Mint

e) Mint Toothpaste:

If you’ve located a hole where a mouse enters and exits a room, smear on a small amount of mint toothpaste. The smell should send the mice running in the opposite direction. You can also rub the toothpaste along the bottom of baseboards, and in other spaces that you think mice may enter your home.

f) Peppermint Tea:

Since mice are not fans of mint, try concocting your own peppermint repellent by boiling two cups of water, turning off the heat, and then adding 4-6 peppermint tea bags to the pot. Allow the tea to steep for 6-8 hours. Stir in two teaspoons of dishwashing liquid so that the solution will stick to the floors for a longer period of time. Fill a spray bottle with the tea and coat the baseboards, as well as any other places you suspect mice are entering into your home.

g) Steel Wool:

Mice enter your home in the most creative manner, but once you have pinpointed an access point, use steel wool to block their way. The material is much harder for mice to gnaw through than other options, like wood and newspaper, and when digested, will damage their insides. This is also a popular remedy for RV owners who will wrap the cable or hose that goes into the access slots of an RV with steel wool before making a connection. The scratchiness of the material creates a seal that keeps mice out [2].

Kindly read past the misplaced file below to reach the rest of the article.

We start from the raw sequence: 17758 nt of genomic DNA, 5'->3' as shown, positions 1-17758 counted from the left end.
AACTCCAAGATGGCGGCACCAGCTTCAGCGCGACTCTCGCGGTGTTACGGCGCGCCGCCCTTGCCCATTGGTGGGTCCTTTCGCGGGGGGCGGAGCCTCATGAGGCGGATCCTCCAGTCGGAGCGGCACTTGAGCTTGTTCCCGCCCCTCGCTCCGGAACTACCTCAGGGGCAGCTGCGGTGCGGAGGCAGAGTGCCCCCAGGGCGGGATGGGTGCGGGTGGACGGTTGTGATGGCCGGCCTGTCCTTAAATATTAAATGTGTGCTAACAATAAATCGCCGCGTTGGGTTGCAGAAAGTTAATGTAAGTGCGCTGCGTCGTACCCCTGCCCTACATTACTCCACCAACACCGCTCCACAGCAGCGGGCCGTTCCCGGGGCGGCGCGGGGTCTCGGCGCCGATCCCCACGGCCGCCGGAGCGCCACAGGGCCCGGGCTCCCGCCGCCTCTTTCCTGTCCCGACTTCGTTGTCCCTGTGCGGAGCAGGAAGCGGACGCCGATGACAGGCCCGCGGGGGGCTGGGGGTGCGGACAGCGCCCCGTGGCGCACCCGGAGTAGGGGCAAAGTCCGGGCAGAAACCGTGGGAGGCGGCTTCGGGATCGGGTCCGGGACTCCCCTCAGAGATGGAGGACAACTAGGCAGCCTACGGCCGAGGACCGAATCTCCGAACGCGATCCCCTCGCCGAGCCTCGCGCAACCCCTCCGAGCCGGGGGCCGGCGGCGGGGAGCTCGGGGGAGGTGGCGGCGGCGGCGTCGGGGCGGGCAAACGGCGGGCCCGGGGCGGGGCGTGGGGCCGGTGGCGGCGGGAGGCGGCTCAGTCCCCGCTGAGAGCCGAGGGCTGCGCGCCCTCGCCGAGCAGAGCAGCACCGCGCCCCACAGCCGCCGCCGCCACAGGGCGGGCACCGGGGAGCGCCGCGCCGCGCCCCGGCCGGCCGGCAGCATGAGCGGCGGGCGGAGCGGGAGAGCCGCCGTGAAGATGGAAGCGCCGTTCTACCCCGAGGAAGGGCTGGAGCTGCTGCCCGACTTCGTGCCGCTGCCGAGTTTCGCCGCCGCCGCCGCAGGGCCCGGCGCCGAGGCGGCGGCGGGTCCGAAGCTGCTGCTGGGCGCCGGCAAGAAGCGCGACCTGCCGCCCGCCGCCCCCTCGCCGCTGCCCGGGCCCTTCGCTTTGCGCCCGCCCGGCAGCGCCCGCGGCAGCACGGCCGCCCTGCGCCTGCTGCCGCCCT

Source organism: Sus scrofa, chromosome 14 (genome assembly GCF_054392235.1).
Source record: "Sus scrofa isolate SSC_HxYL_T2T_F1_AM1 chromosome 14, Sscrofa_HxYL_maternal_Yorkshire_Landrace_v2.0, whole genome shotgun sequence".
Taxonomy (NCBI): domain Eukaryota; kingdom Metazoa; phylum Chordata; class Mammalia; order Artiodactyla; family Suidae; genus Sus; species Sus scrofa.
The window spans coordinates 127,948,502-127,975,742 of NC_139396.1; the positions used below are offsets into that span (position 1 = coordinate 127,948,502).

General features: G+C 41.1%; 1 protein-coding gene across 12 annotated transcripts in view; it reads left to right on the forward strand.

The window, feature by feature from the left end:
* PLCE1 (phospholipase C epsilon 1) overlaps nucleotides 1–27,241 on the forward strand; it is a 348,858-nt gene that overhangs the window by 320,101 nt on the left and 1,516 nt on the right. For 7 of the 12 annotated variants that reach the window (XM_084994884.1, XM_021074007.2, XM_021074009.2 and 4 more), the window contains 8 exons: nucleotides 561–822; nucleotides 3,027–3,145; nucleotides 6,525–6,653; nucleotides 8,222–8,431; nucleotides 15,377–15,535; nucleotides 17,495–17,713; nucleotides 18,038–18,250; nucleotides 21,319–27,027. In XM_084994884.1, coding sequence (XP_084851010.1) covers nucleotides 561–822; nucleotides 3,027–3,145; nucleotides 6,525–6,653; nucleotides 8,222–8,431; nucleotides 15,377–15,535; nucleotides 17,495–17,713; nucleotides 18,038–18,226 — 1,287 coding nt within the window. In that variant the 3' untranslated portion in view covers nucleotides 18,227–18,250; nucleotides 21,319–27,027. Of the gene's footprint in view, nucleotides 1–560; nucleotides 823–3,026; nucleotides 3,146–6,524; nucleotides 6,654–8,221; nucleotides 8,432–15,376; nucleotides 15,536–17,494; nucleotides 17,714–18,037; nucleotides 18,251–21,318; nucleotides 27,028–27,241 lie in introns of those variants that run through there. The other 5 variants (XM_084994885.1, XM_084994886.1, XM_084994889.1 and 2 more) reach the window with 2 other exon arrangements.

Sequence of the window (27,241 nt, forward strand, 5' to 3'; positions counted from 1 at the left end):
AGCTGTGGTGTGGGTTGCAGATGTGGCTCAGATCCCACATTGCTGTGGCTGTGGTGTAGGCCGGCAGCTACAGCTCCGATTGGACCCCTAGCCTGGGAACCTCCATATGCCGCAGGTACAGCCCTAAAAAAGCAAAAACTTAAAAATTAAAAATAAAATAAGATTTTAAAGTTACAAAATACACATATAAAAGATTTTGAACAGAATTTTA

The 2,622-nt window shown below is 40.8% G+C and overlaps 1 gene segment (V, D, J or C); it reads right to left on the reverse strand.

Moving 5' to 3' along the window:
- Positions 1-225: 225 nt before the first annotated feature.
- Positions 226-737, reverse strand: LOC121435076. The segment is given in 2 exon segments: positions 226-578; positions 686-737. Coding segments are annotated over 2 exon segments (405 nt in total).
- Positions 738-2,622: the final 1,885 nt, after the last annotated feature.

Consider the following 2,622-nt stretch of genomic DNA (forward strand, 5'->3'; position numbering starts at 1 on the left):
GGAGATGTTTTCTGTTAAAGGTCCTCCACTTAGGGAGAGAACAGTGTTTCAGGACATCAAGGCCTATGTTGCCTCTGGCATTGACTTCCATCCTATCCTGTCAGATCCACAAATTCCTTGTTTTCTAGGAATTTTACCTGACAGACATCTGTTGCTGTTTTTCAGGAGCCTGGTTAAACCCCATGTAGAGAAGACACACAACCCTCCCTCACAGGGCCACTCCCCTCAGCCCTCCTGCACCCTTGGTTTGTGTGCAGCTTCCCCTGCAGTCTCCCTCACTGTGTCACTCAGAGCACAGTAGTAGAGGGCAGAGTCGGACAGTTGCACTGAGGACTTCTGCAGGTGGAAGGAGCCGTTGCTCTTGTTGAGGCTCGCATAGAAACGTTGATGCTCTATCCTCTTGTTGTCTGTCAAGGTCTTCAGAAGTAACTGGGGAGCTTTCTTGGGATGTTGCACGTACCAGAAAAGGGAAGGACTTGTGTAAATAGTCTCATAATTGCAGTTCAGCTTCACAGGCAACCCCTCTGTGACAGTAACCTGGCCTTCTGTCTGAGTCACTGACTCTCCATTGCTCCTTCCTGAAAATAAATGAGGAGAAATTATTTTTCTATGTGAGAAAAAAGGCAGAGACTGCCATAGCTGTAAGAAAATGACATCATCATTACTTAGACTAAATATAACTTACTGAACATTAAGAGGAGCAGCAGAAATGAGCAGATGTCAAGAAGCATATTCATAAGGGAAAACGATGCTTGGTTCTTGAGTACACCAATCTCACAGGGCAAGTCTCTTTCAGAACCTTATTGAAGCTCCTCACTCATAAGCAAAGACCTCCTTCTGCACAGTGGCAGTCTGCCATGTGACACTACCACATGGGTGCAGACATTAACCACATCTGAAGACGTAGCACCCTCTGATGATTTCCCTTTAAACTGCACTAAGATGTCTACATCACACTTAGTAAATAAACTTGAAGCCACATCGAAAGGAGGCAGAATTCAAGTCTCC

h) Baby Powder:

When you are having a problem locating the point of entry of your uninvited guest, use baby powder (or flour) to check for tracks. Scatter a small patch on the floor along a wall or other frequented places. Some people like to bait a mouse by placing a cracker with a bit of peanut butter in the middle of the patch. Hopefully, you can locate their access point or at least, determine the direction in which they originate.

i) Ammonia:

Some people have driven away their mouse by leaving small bowls filled with ammonia in the places they like to frequent. It is said that the scent repels mice.

j) Peanut Butter:

Are you looking for an effective bait to lure your unwanted visitor? The next time you lay traps, use peanut butter as bait – a treat that a mouse cannot resist. Since the peanut butter is sticky, he or she is unable to swipe it before setting off a trap [3].

peanut butter

k) Brown Paper Bag:

Once you’ve snagged a mouse on a trap, it’s time to discard of the remains. If this isn’t your cup of tea, make matters a little easier to accomplish by setting your bait traps inside of a brown paper bag. This way, once the deed is done, you can close the bag and dispose of it quickly. Mice enjoy exploring small spaces anyhow, so this remedy may also increase your chances of luring a mouse to a trap in the first place.

l) Mothballs:

Mice have a reputation for setting up shop in a shed or garage for the winter season. If you place mothballs around your garage, mice will look for other places to live. In the house, mothballs are used to deter mice from kitchen cupboards, drawers, and other storage spots.